Invasive species on the Bruce: All hands on deck!! Dec 6 2017

6 Dec 2017 7:30 PM | Rod Layman (Administrator)

An Invasive Species task force has been formed with comprehensive representation from all levels of government, conservation authorities, non-governmental organizations and community members on the peninsula. The job of the taskforce is to map, prioritize and manage active populations of invasive species as well as to be on the lookout for new invasions on the Bruce.

Tyler Miller, Park Canada’s Resource Management Officer for the Bruce Peninsula, presented first: Invasive plants occupy and are invading all our ecosystems, above and below water. Southern Ontario contains the highest number – one hundred and thirty-nine - of invasive plant species in the country that have originally come from Europe or Asia. Of these, forty-nine species have invaded the Bruce Peninsula.

Miller defined invasive species as those that pose alarming ecological, economic, and social threats. These plant species cause irreversible damage to the environment, leave lasting scars on the landscape and are recognised to be one of the foremost causes of declining biodiversity globally. Moreover, cleanup is costly for government, industry and households. For example, Tyler said, invasive plants cost the agriculture and forest industries in Canada about $7.3 billion annually.

Esme Batten, Coordinator, Conservation Biology for the Saugeen Bruce Peninsula of the Nature Conservancy of Canada described the projects currently underway to control phragmites – a particularly aggressive form of reed - across the Saugeen Bruce Peninsula.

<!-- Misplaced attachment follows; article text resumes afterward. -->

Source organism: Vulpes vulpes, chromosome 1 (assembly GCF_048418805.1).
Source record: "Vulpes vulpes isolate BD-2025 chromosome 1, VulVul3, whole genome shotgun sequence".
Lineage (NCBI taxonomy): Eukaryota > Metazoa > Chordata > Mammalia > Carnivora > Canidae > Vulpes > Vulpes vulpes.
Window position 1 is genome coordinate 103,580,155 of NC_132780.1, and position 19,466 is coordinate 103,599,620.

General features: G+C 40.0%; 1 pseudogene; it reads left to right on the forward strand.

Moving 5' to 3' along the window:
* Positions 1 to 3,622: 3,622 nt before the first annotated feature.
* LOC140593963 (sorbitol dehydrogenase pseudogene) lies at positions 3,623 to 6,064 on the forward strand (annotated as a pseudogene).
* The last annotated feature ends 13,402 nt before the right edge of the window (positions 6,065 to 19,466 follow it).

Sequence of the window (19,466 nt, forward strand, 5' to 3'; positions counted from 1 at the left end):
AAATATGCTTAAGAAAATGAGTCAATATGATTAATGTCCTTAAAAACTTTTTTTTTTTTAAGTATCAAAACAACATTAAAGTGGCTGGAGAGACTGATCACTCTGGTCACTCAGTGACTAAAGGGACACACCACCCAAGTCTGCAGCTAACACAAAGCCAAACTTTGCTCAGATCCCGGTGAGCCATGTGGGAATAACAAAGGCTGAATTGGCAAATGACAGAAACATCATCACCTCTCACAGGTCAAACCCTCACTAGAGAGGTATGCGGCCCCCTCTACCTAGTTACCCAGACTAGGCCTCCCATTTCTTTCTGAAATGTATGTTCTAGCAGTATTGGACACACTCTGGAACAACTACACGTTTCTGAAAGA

Esme cautioned us all: Do not be a pathway for these terrestrial invaders. But, working on prevention, early detection and eradication of invasive plant species is the most economical and effective means of invasive plant management.

She said that it is important to ensure new weed species or vegetative reproductive plant parts are not introduced into a new area. Here’s where individuals may play a role in identifying new weeds and working with local organizations to deal with new infestations to eradicate them as soon as possible.

A take-away from the meeting was that preventing the establishment and spread of invasive species may be one of the most valuable actions that we can do for conservation. Contact Esme Batten at if you identify an invasive plant or wish to volunteer on eradication of invasive plant species.


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